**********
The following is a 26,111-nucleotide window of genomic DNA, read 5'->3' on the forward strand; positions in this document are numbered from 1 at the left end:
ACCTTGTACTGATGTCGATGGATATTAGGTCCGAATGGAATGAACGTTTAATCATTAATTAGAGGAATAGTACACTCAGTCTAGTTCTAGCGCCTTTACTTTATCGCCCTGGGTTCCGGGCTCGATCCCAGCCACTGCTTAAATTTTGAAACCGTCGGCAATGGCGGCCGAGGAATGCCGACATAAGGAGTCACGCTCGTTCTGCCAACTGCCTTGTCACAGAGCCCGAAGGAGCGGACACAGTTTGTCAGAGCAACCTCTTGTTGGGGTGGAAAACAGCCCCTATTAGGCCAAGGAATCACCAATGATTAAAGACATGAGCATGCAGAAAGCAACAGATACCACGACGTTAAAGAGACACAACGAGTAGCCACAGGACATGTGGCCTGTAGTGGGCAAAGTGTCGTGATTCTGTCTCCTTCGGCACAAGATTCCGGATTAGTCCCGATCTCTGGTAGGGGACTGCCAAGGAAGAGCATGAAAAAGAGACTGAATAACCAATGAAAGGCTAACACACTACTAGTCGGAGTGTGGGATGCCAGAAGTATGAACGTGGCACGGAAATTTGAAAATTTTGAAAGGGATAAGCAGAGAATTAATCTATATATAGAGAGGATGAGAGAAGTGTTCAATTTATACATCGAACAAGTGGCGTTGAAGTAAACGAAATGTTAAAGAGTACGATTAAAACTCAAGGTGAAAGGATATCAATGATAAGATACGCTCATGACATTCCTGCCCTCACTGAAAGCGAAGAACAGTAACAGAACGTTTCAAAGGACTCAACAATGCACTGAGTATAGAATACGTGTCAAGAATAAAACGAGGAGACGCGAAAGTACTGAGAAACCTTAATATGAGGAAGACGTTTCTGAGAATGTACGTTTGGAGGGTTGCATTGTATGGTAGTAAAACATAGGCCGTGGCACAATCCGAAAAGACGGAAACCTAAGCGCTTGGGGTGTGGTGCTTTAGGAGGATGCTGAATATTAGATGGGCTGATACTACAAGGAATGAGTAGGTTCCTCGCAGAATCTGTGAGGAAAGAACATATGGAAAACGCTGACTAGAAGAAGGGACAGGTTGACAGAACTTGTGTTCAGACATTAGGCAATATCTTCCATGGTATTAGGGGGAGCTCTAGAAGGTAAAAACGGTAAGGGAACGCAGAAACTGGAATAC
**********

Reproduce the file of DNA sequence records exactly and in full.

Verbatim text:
The following is a 26,111-nucleotide window of genomic DNA, read 5'->3' on the forward strand; positions in this document are numbered from 1 at the left end:
ACCTTGTACTGATGTCGATGGATATTAGGTCCGAATGGAATGAACGTTTAATCATTAATTAGAGGAATAGTACACTCAGTCTAGTTCTAGCGCCTTTACTTTATCGCCCTGGGTTCCGGGCTCGATCCCAGCCACTGCTTAAATTTTGAAACCGTCGGCAATGGCGGCCGAGGAATGCCGACATAAGGAGTCACGCTCGTTCTGCCAACTGCCTTGTCACAGAGCCCGAAGGAGCGGACACAGTTTGTCAGAGCAACCTCTTGTTGGGGTGGAAAACAGCCCCTATTAGGCCAAGGAATCACCAATGATTAAAGACATGAGCATGCAGAAAGCAACAGATACCACGACGTTAAAGAGACACAACGAGTAGCCACAGGACATGTGGCCTGTAGTGGGCAAAGTGTCGTGATTCTGTCTCCTTCGGCACAAGATTCCGGATTAGTCCCGATCTCTGGTAGGGGACTGCCAAGGAAGAGCATGAAAAAGAGACTGAATAACCAATGAAAGGCTAACACACTACTAGTCGGAGTGTGGGATGCCAGAAGTATGAACGTGGCACGGAAATTTGAAAATTTTGAAAGGGATAAGCAGAGAATTAATCTATATATAGAGAGGATGAGAGAAGTGTTCAATTTATACATCGAACAAGTGGCGTTGAAGTAAACGAAATGTTAAAGAGTACGATTAAAACTCAAGGTGAAAGGATATCAATGATAAGATACGCTCATGACATTCCTGCCCTCACTGAAAGCGAAGAACAGTAACAGAACGTTTCAAAGGACTCAACAATGCACTGAGTATAGAATACGTGTCAAGAATAAAACGAGGAGACGCGAAAGTACTGAGAAACCTTAATATGAGGAAGACGTTTCTGAGAATGTACGTTTGGAGGGTTGCATTGTATGGTAGTAAAACATAGGCCGTGGCACAATCCGAAAAGACGGAAACCTAAGCGCTTGGGGTGTGGTGCTTTAGGAGGATGCTGAATATTAGATGGGCTGATACTACAAGGAATGAGTAGGTTCCTCGCAGAATCTGTGAGGAAAGAACATATGGAAAACGCTGACTAGAAGAAGGGACAGGTTGACAGAACTTGTGTTCAGACATTAGGCAATATCTTCCATGGTATTAGGGGGAGCTCTAGAAGGTAAAAACGGTAAGGGAACGCAGAAACTGGAATAC